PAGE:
So you've decided to work in a creative field?
Congratulations, now bend over because unless you follow these rules, you can expect a world of frustration and pain...and painful frustration!
Rules For Working In a Creative Field
1. Shut The Fu$K Up! -
Have you ever heard someone refer to themselves as "a writer" only to find out they haven't actually written anything? Have these people also bored you to tears telling you about the "novel" they have been working on for years? Yeah, that's because until you are published, you are not a writer, you are writing as a hobby. This blog does not make me a writer...nor does having a blog make YOU a writer.
I'm not trying to be rude here, I understand that you have ideas circling the proverbial moat of your mind like the black knights of yesteryear. But, the truth is you are only as good as what you've done...outside of a legitimate pitch meeting, no one cares about what you plan to do. It's only what you've done that truly matters. Not to mention that ideas in the creative arts are hardly safe, so the more you share the idea, the higher the risk that you will be ripped off.
2. No Matter The Cost -
Don't sell yourself short, the work you do, be it graphic design, web development, sound design, film, or art, takes skill and talent. So, when you take free work you are screwing everyone else in the creative field by undercutting their rates.
Now, I understand that in some cases you will need to do some free work (typically when you are starting out or when family begs you to help them) and sometimes that is just the nature of the beast. I also understand that when doing free work you might feel the need to do a half-assed job...DO NOT DO THIS! No matter what the pay you should always DO YOUR BEST WORK! The reason for this will be explained in rule # 3.
3. EVERYONE IS A POTENTIAL CLIENT
Do you want to know how South Park creators Matt Stone & Trey Parker landed their TV show?
They were contracted to create a web christmas card that ended up going viral! Then, when an executive from Comedy Central saw the video they were given the option to do a pilot. So, what have we learned from this? Well, no matter who you make it for, or what they charge, do your best work! Because you never know who is going to see it and what that might mean for your future! If you do a half assed job you miss out on the opportunity for more as well as better paid work in the future.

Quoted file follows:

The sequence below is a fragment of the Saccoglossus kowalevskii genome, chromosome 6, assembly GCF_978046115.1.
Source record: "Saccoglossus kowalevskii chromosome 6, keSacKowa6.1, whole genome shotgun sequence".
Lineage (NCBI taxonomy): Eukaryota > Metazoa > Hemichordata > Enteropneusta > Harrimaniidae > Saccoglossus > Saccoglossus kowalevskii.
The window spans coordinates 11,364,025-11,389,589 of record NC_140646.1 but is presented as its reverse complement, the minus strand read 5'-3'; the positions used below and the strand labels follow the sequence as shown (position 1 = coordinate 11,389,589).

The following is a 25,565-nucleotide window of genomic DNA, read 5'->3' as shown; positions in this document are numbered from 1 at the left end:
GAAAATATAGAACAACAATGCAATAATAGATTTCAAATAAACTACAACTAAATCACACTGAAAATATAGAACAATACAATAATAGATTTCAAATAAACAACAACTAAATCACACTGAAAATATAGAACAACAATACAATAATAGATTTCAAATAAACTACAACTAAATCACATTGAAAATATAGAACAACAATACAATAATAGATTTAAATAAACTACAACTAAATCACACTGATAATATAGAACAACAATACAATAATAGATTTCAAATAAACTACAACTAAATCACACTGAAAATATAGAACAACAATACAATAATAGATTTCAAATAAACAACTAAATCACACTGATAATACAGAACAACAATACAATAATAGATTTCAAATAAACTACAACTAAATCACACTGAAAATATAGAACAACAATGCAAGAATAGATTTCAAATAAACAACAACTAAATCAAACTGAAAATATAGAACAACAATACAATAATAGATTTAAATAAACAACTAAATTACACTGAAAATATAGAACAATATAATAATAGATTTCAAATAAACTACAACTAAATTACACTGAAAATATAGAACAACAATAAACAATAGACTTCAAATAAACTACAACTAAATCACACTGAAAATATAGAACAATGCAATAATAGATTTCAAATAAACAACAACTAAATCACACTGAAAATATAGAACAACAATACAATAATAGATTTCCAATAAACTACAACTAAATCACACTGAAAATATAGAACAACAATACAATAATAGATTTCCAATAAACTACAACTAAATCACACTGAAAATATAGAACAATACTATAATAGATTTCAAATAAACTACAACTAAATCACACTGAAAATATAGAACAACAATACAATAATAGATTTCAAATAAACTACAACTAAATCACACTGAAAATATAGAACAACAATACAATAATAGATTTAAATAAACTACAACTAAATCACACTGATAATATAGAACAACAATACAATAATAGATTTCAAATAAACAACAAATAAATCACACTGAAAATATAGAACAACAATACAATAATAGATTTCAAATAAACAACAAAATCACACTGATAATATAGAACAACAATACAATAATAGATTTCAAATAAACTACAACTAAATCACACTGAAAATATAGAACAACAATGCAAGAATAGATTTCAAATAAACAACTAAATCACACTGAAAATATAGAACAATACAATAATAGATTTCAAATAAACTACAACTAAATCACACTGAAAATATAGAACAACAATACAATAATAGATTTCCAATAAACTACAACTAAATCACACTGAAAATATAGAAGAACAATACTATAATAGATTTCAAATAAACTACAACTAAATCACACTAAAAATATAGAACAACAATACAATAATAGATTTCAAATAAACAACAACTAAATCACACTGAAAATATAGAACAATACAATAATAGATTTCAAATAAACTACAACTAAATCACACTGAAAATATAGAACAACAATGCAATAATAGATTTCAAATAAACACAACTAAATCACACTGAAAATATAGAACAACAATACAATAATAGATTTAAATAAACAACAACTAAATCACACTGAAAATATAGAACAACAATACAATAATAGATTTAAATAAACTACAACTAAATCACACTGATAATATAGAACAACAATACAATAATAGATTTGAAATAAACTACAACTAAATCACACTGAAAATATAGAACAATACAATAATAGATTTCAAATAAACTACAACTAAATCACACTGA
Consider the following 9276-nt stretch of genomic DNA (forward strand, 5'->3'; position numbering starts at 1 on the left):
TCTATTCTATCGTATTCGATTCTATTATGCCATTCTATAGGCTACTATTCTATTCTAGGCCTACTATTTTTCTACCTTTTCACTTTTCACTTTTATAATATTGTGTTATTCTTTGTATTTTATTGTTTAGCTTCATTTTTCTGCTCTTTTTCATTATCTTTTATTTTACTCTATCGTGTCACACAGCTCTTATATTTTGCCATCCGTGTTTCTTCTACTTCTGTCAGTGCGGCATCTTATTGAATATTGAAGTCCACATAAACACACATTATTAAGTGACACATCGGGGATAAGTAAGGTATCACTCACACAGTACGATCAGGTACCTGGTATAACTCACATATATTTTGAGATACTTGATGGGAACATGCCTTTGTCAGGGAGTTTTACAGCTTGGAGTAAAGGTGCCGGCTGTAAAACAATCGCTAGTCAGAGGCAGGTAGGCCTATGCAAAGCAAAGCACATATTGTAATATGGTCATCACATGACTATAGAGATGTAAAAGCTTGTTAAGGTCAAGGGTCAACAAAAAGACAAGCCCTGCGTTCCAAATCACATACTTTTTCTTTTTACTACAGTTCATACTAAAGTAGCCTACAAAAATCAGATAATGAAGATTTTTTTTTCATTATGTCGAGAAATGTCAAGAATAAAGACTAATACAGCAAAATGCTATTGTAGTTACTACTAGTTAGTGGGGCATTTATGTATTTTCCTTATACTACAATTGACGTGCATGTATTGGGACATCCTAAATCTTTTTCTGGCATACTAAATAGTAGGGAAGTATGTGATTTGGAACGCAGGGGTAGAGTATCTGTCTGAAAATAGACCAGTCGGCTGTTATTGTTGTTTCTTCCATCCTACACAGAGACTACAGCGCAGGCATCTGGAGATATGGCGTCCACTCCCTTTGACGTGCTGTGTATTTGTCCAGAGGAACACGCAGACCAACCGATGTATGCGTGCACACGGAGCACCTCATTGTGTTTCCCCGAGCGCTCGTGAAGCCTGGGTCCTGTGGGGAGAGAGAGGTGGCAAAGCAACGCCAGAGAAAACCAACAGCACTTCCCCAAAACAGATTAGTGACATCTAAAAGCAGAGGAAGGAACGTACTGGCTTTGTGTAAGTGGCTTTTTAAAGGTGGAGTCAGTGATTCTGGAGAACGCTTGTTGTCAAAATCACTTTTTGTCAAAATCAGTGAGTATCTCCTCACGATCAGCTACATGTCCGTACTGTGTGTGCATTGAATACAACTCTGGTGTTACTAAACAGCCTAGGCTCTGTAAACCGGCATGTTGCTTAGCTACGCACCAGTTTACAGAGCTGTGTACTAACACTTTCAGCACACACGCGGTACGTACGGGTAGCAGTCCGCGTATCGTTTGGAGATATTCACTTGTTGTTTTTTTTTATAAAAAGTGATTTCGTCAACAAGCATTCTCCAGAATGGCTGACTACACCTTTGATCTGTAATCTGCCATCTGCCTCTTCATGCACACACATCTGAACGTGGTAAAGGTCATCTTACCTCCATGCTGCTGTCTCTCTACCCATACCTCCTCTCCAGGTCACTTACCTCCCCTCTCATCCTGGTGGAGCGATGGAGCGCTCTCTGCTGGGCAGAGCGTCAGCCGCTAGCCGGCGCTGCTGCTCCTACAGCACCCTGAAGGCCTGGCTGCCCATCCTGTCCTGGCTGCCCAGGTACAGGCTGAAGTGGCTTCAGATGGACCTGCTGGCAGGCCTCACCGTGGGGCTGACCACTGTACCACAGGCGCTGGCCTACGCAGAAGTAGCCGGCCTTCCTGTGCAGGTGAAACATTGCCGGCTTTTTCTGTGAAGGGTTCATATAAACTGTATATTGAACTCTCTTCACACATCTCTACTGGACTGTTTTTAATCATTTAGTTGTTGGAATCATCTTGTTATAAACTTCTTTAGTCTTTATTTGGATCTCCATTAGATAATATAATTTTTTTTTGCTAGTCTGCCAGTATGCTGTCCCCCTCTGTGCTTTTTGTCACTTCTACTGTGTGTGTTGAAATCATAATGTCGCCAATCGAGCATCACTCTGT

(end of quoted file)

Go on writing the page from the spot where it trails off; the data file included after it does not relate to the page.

4. Don't Be Such A Piss Ant!
On monday I was given the last minute job of directing the Cinematography classes workshop. They were not pleased with this for some reason and a few of the students gave me attitude...little did they know I have been working steadily for the last summer and this semester on paid and big budget projects. They also don't know that the first people I turn to when I'm asked on set, "Do you know anyone who can help out?" Is students I work with...so, having a bad attitude...means it's less likely that you will get or keep a job in the industry.
5. Never Show Your Family Your Work! Seriously, Never!
I know we all love our families...but when it comes to your creativity they are fashioned from stone cold couldn't give a damn. All that will happen is they will sit, down see what you have created, and do one of two things,
1. They will pretend to be interested in the work and say patronizing things to you like "Gosh...that was...nice...I guess" or "Wow, it's ALMOST like you're a professional" or "So...that was your little project or whatever?"
2. They will pull their pants down and crap all over it.
Now do they do this because they don't care about you...Of course not. Well, at least for your sake, I hope so. They do this because they don't understand, or care, about what you are doing creatively. So if you want to keep your sanity...DON'T SHOW YOUR FAMILY ANYTHING!!!! Even if it wins awards or brings you any sort of media attention, don't show them...they seriously don't care.
6. Always Do Your Best To Outdo Yourself
Don't stagnate! I know that we get comfortable at times with doing things the easy way or taking work we know that we can do...but you must always, and I can't stress this enough, ALWAYS try to stretch yourself creatively as to not be comfortable. You should be terrified of your next project. You should sit for days or months picking over every detail of how this project will be different and better than your last one! Now obviously I don't want you to get an ulcer over this. I just want you to see how important it is to take on the jobs that scare you. The kind of jobs you don't think you can do. Because even if you fail you would at least (I hope) learn something and use the experience to become a better artist.